Quilt Completed

This quilt started last year as two separate pieces from an in-person class at Country Roads Quilt Shoppe and a Carolyn Friedlander paper piecing creativebug tutorial. After combining the two pieces into one I added a border to even out the prints and piecing.

From West Virginia to Las Vegas and then to Virginia, this quilt was snuggled under after becoming only a sandwich! It also had a lot of machine quilting removed and redone; I found this task trying, but necessary.


For the paper piecing I used the scrap stash, with many of the fabrics being from Moda.


Quilting free form lines mesmerizes me because of the movement given to the quilt.


Many of these fabrics are from projects I completed prior to making this blog. It’s wonderful to see those scraps from previous projects, efforts, and little things of love I sent off in the world.


The main border fabric is from “Honeymoon” by Sarah Watts for Cotton + Steel. It reminds me of James Wright.


Since I’m a Robert Kaufman and Carolyn Friedlander fan this wide backing was perfect. It adds a nice softness.


The sunlight gives the machine quilting great shadows. Aurifil thread was used on this quilt.


One quilt done and another one on the way.


Our Kickstarter is going amazingly well. Thank you to all the supporters and those that have enjoyed the work. We’re really excited to being working on a new series of embroidery projects, and to be expanding Brambleton Threads.


Pincushion Progress

I made a pincushion with some of the scraps left over from the quilt tops I’ve been working on. The fabric is from Andover’s Natural History deisgned by Lizzy House and Robert Kaufman. Lavender is one of my favorite scents, so PlumEasy‘s pincushion filling was a natural fit. The finished size is 5″ x 6 1/2″ x 2″, and it holds a lot of pins! img_7776



What is your favorite pincushion?

Creating Creation

Exciting things have been happening and that energy spawned a new quilt design. Here is sample number one.


The idea for this quilt top happened after I’d cut out triangles from fat quarters, sewed those in to hexagons, and looked at the results. The results are a blend of the past and the present. While I was sewing it up my grandma filtered through my thoughts, and this is a quilt inspired by her.


Cut out triangles for sample quilt top two.


My supervisor stopped in to make sure all arranging was up to snuff.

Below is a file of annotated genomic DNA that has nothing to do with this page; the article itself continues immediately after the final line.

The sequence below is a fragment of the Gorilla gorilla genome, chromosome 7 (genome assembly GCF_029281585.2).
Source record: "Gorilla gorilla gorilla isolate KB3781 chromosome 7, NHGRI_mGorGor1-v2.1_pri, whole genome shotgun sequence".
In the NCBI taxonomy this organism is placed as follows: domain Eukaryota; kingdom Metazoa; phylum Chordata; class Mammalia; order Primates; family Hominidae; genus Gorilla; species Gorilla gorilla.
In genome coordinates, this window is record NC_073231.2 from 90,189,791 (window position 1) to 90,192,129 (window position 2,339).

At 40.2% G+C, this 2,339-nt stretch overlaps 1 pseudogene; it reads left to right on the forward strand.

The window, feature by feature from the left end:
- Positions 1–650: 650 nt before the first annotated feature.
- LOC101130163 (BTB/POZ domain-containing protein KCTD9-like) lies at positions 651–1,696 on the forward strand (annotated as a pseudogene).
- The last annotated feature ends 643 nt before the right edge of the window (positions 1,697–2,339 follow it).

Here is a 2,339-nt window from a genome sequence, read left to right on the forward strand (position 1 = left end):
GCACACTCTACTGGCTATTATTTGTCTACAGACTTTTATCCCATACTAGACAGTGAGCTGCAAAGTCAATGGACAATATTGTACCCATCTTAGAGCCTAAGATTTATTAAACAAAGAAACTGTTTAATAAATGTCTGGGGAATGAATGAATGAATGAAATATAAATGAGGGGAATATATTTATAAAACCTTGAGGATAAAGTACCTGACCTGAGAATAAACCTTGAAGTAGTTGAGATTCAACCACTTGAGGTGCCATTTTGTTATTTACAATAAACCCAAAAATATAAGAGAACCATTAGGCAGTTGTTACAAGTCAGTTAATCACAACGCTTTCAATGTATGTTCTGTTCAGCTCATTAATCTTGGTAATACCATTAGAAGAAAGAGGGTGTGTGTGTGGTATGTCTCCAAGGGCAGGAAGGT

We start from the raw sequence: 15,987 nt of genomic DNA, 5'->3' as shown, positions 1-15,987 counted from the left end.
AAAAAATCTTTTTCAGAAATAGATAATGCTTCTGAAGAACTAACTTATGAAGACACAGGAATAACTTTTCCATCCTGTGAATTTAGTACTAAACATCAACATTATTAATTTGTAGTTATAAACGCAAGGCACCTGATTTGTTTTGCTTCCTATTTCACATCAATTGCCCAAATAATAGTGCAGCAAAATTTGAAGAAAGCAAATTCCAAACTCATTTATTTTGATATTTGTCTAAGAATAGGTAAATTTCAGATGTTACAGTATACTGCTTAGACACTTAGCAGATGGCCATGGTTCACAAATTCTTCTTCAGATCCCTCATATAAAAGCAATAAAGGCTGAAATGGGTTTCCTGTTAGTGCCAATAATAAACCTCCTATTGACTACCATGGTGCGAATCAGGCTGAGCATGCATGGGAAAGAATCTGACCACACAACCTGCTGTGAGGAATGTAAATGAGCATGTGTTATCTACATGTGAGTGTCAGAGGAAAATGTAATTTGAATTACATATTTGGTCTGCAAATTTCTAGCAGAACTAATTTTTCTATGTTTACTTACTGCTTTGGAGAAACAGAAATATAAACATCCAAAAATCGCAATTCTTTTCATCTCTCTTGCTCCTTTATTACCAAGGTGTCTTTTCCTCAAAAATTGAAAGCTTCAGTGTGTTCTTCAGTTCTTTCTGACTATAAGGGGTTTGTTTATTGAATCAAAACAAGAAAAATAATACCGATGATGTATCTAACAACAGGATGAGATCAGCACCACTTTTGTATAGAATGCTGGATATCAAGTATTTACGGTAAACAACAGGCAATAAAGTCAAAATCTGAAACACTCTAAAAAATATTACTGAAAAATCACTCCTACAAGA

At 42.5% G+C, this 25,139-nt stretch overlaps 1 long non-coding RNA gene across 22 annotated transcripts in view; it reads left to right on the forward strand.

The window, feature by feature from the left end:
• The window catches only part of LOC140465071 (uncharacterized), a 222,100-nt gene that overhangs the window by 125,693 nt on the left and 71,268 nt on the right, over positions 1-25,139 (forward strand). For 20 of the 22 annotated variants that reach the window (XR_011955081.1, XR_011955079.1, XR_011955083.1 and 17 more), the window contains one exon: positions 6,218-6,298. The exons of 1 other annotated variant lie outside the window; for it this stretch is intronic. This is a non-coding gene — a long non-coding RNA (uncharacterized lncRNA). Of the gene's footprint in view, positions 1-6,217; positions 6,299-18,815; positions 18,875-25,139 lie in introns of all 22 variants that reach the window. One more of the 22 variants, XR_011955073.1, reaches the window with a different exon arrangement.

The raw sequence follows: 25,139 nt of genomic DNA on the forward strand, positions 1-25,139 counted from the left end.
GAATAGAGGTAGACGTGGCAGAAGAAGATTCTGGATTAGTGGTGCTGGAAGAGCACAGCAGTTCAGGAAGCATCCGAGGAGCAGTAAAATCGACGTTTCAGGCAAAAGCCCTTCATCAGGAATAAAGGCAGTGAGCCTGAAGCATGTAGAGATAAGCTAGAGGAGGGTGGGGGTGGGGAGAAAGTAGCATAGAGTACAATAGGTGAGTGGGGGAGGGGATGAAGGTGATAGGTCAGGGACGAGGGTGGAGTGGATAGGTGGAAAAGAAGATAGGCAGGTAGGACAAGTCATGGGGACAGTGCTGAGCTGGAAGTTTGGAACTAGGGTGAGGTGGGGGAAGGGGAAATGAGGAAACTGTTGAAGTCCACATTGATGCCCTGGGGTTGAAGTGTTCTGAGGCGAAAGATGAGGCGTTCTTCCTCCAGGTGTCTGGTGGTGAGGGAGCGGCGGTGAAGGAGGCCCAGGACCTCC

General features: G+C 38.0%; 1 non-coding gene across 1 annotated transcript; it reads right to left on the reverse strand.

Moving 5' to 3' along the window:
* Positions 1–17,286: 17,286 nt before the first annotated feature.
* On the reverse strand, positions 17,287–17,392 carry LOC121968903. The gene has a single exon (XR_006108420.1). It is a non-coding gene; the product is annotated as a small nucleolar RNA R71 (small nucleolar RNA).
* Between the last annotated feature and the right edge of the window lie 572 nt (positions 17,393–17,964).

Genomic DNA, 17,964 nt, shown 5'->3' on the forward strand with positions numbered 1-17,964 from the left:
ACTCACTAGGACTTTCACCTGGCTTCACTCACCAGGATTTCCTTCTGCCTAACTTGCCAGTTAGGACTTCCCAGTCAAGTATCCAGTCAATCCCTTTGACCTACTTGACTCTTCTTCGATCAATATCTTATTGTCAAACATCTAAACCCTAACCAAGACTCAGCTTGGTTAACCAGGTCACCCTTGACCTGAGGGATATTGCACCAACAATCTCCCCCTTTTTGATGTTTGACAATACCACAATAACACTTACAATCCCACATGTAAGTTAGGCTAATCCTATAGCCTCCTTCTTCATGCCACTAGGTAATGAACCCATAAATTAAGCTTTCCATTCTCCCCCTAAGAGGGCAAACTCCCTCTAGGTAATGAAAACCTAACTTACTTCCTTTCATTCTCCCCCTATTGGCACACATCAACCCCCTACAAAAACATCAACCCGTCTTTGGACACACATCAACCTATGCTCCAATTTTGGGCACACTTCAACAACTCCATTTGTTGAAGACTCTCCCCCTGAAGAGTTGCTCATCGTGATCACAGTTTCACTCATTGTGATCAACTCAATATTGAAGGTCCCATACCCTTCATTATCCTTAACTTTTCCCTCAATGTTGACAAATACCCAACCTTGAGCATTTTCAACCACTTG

Problem solving looks classic here.

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What have you been making?

Colorful Quilt Top

This quilt is an amalgamation of cloth, time, patterns, and my brain. I started making this quilt for a class using The Rabbit Factory’s Homespun Hill. The pieced blocks were fun and quick to put together. The color palette is dewy grass.


I modified this quilt top by adding Carolyn Friedlander‘s Creativebug Polk block.  I’ve done some paper-piecing, and found this exercise to be helpful and inspiring. Paper-piecing is a great stash buster. Creativebug provides excellent instructions, visually and in print format (I’m big a fan!).


The quilt top has batiks, prints, solids, and paper-pieced blocks. The fabric on hand became this quilt; in the past year my taste, knowledge, and understanding of fabric has become more robust, and I’m happy to see some old fabrics being incorporated into a quilt and removed from the stash. Sarah Watts’ Honeymoon made it in and some batiks my auntie gifted to me. I’m partial to Sarah Watts round lines.


Honestly, sitting close to this quilt top since April, I don’t know if I’m ready to look at it as a whole. And really, it isn’t complete, because I have to add quilting, backing, and binding. Overall, I like the movement and the quilt top.

What did you make over the weekend?


Scrappy Quilt Top

This improvisational quilt top happened a few weeks ago when I was staring deeply into the ever growing stack of quilt scraps crowding different areas of the house. I felt a bit overwhelmed. What should I do?  I just sat down, started trying out fabrics, and boom: quilt top started. I was cutting and pressing and sewing away for a couple of days. Then I folded it up and put it away (except to snap thess photos so quickly I didn’t even press the fabric smooth!).









Improving is a skill I come to naturally in quilting; the first four quilts I made never saw a ruler or felt pins, and I thought those quilts were the best. The ruler is my friend now, and I use it unsparingly, but what I learned is that I’m a person that likes to explore a craft and all the different approaches.

The quilt top’s colors and lines are playful. Watching the sunrise from the window is such a great way to start off the day, and this quilt top turned in to a compilation of a few different sunrises. For the borders I would like to push my boundaries and go for a big lush floral print, because the clouds here are often large and crowded.


On my travels I was able to stop by the beach a few times. Growing up coastal, I always feel grounded when I’m near the ocean.


What have you been improvising lately?